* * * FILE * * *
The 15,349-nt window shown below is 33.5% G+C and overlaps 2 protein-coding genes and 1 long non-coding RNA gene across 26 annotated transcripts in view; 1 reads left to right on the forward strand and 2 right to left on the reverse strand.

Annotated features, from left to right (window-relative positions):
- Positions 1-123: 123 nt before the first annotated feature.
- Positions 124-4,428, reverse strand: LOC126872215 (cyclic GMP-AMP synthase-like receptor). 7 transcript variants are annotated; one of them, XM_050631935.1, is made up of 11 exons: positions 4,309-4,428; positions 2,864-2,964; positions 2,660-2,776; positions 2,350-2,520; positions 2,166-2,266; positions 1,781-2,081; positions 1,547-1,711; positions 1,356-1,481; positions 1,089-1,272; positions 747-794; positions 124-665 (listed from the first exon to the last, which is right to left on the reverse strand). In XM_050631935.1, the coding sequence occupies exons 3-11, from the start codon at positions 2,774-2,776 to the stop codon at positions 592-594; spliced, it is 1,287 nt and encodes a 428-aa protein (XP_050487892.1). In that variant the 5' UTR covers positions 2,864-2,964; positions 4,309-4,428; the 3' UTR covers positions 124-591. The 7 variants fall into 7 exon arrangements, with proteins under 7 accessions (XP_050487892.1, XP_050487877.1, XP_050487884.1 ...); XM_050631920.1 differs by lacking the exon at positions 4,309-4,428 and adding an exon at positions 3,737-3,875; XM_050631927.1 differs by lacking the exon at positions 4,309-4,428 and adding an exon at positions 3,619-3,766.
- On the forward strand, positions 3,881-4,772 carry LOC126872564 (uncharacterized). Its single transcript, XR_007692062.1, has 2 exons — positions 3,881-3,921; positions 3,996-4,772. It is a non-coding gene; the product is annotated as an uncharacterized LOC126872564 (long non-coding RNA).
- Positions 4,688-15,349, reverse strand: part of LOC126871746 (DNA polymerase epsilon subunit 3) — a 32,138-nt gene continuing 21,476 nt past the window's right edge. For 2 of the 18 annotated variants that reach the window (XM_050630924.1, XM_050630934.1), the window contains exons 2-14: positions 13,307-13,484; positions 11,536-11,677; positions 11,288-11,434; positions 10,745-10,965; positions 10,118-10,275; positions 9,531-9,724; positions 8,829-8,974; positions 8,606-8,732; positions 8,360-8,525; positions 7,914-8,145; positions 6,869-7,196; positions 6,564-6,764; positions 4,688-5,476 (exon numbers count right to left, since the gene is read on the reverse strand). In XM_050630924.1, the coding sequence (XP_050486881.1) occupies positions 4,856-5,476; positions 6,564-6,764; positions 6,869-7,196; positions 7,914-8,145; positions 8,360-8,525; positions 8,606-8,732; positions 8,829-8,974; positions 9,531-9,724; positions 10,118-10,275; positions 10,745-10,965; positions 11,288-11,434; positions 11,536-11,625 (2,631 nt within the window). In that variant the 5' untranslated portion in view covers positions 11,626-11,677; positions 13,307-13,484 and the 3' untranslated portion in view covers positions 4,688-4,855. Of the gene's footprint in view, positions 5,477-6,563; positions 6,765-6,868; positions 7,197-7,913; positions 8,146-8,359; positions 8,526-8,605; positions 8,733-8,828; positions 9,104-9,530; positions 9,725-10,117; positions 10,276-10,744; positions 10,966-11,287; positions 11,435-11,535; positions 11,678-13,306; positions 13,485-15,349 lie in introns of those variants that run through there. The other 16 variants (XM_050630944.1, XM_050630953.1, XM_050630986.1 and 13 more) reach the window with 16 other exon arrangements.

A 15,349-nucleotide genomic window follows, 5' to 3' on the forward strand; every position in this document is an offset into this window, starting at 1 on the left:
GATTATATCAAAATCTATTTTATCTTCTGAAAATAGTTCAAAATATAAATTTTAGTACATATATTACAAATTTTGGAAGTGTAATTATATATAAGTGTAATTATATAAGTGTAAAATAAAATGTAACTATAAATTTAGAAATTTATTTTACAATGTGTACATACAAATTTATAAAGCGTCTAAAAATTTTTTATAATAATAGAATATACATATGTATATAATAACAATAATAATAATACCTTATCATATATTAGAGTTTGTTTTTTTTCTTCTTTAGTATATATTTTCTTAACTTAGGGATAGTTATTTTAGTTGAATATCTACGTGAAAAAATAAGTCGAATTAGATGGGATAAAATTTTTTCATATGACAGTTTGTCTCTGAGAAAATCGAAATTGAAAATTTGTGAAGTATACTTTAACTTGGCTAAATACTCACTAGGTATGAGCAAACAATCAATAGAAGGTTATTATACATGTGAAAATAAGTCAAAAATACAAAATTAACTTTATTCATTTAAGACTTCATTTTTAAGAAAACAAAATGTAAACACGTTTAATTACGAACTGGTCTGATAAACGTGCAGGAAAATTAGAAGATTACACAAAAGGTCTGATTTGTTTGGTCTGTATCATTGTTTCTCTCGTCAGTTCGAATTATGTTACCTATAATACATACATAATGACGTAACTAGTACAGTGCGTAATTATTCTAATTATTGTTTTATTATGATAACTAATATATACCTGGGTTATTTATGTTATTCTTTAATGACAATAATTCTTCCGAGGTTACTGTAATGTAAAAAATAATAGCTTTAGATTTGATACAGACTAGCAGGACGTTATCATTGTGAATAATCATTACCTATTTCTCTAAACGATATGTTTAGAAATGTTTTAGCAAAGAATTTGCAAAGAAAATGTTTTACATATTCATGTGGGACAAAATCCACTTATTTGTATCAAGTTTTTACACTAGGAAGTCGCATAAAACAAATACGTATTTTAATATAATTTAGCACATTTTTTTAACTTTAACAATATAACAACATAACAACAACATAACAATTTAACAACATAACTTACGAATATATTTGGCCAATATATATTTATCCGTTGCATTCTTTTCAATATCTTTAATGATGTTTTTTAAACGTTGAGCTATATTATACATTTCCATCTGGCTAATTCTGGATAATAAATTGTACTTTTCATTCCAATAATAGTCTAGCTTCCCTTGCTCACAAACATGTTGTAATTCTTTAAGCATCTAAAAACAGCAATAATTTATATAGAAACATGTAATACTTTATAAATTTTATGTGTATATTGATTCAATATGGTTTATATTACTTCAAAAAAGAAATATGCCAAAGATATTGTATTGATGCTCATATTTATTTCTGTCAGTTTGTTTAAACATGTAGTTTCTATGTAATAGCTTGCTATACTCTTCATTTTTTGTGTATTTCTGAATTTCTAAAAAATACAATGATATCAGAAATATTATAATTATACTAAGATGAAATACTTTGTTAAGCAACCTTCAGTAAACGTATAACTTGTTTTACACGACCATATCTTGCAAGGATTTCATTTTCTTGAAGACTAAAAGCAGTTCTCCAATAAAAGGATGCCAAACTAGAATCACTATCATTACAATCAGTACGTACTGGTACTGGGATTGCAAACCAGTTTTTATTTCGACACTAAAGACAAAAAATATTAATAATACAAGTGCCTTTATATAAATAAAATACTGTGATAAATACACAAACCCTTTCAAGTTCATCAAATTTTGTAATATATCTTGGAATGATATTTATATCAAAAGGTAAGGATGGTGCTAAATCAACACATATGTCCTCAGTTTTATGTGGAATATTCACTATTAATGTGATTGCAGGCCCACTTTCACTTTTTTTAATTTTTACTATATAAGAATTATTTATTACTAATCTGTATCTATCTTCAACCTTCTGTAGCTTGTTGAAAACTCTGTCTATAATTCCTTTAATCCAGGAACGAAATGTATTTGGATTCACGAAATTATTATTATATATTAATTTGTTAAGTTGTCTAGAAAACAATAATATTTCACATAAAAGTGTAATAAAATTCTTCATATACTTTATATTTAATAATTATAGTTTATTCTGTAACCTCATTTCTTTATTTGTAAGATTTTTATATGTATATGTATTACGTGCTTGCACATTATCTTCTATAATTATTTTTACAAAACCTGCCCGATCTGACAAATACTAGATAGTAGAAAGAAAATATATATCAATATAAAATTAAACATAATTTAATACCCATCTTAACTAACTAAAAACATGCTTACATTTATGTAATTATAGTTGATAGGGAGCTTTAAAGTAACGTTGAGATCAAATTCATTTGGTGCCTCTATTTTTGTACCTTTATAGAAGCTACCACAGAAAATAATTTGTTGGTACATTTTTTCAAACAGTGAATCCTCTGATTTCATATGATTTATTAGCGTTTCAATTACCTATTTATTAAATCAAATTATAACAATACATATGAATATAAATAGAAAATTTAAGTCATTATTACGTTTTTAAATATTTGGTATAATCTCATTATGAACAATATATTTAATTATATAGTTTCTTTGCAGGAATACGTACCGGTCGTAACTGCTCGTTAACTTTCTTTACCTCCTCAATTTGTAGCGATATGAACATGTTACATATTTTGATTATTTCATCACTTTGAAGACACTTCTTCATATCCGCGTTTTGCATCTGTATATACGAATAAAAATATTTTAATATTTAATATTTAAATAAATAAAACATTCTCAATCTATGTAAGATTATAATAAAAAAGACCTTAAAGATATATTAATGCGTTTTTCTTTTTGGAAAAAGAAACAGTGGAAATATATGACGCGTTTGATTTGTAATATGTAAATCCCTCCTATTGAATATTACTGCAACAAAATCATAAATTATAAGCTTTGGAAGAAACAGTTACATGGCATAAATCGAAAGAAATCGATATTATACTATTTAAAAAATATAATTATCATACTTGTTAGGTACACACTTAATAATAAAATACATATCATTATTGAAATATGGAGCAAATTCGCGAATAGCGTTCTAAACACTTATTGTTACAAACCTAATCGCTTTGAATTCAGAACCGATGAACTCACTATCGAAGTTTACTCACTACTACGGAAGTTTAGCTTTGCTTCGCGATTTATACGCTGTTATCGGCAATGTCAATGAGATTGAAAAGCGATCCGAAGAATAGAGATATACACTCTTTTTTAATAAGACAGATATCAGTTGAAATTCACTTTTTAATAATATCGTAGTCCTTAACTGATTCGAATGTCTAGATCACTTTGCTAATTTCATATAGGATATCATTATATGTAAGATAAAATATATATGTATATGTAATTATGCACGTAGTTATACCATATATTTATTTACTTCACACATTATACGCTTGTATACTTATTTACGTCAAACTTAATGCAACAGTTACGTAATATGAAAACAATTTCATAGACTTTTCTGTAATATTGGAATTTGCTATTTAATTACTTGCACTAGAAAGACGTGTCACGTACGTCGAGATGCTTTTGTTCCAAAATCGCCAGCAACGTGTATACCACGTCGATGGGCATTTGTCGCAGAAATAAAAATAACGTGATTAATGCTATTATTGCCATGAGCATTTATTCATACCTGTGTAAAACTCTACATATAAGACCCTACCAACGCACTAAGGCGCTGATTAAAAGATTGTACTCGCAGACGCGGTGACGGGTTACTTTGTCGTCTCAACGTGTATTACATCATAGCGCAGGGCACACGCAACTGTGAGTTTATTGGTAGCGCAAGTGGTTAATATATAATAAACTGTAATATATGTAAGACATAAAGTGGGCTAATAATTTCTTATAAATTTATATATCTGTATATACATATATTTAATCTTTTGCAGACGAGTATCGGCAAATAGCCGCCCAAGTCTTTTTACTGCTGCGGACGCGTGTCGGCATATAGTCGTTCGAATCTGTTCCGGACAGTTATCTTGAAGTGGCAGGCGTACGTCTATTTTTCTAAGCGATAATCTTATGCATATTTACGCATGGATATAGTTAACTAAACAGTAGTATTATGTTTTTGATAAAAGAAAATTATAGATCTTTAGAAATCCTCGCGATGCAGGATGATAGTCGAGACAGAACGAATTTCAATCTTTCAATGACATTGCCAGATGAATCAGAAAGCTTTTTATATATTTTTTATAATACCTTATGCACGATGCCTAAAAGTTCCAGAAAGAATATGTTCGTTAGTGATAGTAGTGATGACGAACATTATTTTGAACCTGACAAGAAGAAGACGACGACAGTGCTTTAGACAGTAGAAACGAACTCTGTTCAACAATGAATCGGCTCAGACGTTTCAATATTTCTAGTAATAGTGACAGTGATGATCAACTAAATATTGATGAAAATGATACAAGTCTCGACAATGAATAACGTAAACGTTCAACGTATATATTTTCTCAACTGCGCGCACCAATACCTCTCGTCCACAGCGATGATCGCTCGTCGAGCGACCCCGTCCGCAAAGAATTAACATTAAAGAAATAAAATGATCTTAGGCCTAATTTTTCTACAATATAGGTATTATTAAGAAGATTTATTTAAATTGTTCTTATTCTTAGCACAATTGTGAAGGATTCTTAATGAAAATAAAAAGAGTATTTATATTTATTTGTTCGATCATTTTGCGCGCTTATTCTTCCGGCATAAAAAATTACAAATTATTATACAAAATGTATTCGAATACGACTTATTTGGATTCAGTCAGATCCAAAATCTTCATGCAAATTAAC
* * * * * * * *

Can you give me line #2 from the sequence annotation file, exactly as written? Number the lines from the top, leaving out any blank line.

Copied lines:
Annotated features, from left to right (window-relative positions):